The Louisville quarterback’s star waned a bit over the season’s final weeks as his team went from playoff contender to 3-loss afterthought, but there was never really any doubt that Jackson was the sport’s top player in 2016. The true sophomore — yeah, he’s gonna get even better in 2017 — won his school’s first-ever Heisman Trophy on Saturday evening.

After scanning through cfbstats.com, I found some interesting tidbits (at least to me) about Jackson’s season:

  • Jackson finished second behind Texas Tech quarterback Patrick Mahomes II in total offense per game.
  • Jackson had 62 plays from scrimmage (rushing or receiving plays) where he gained 10+ yards. No other quarterback in college football had more than 46.
  • Jackson passed for 3,390 yards (12th in the nation) and 30 touchdowns (11th in the country). He rushed for 1,538 yards (eighth-best among all players) and 21 touchdowns (tied for fourth in the country).
  • Jackson completed a pass of at least 40 yards in eight of his team’s 12 games.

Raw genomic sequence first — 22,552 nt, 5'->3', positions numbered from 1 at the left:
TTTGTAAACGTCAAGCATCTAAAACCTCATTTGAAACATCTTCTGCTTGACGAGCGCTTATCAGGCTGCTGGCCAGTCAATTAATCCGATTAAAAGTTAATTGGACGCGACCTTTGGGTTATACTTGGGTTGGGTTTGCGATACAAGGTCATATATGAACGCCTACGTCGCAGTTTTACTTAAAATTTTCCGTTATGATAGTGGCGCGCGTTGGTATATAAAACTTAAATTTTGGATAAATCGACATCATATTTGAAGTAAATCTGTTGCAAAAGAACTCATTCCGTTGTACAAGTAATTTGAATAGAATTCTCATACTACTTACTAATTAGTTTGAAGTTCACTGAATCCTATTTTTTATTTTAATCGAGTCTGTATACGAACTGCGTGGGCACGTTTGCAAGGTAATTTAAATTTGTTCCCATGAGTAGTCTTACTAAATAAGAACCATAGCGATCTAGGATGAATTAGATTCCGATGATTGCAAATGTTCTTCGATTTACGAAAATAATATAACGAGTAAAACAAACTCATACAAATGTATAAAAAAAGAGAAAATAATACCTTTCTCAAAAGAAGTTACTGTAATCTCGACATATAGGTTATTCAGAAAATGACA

• In five games this season, Jackson averaged at least nine yards per play.

3. Pat Elflein

The lowest-ranked member of Urban Meyer’s first recruiting class at Ohio State was awarded the Rimington Trophy as the nation’s most outstanding center Thursday evening, the Buckeyes’ first major individual accolade since Malcolm Jenkins won the Thorpe Award in 2008. Elflein was also a finalist for the Outland Trophy, given to the country’s top interior lineman (Alabama’s Cam Robinson won) and has recently been named to numerous All-American lists. Suffice to say, Elflein’s decision to come back for a fifth season and to move from guard to center has paid dividends.

A three-star recruit out of Pickerington North High School in Columbus, Elflein received 10 scholarship offers, though over half of them came from non-Power Five schools. After redshirting the 2012 campaign with a foot ailment, Elflein saw action in all 14 games in 2013 as a backup, but his welcome-to-the-big-leagues moment was when he replaced right guard Marcus Hall in the Michigan game after Hall was ejected for his participation in a second quarter brouhaha.

Eflein started for Hall in the Big Ten Championship game, and then made 28 consecutive starts at either left guard or right guard from 2014-15, garnering first team all-Big Ten honors in both seasons. With the Buckeyes losing three starters from the 2015 offensive line entering this fall, Elflein moved over to center to replace fellow Pickerington native Jacoby Boren.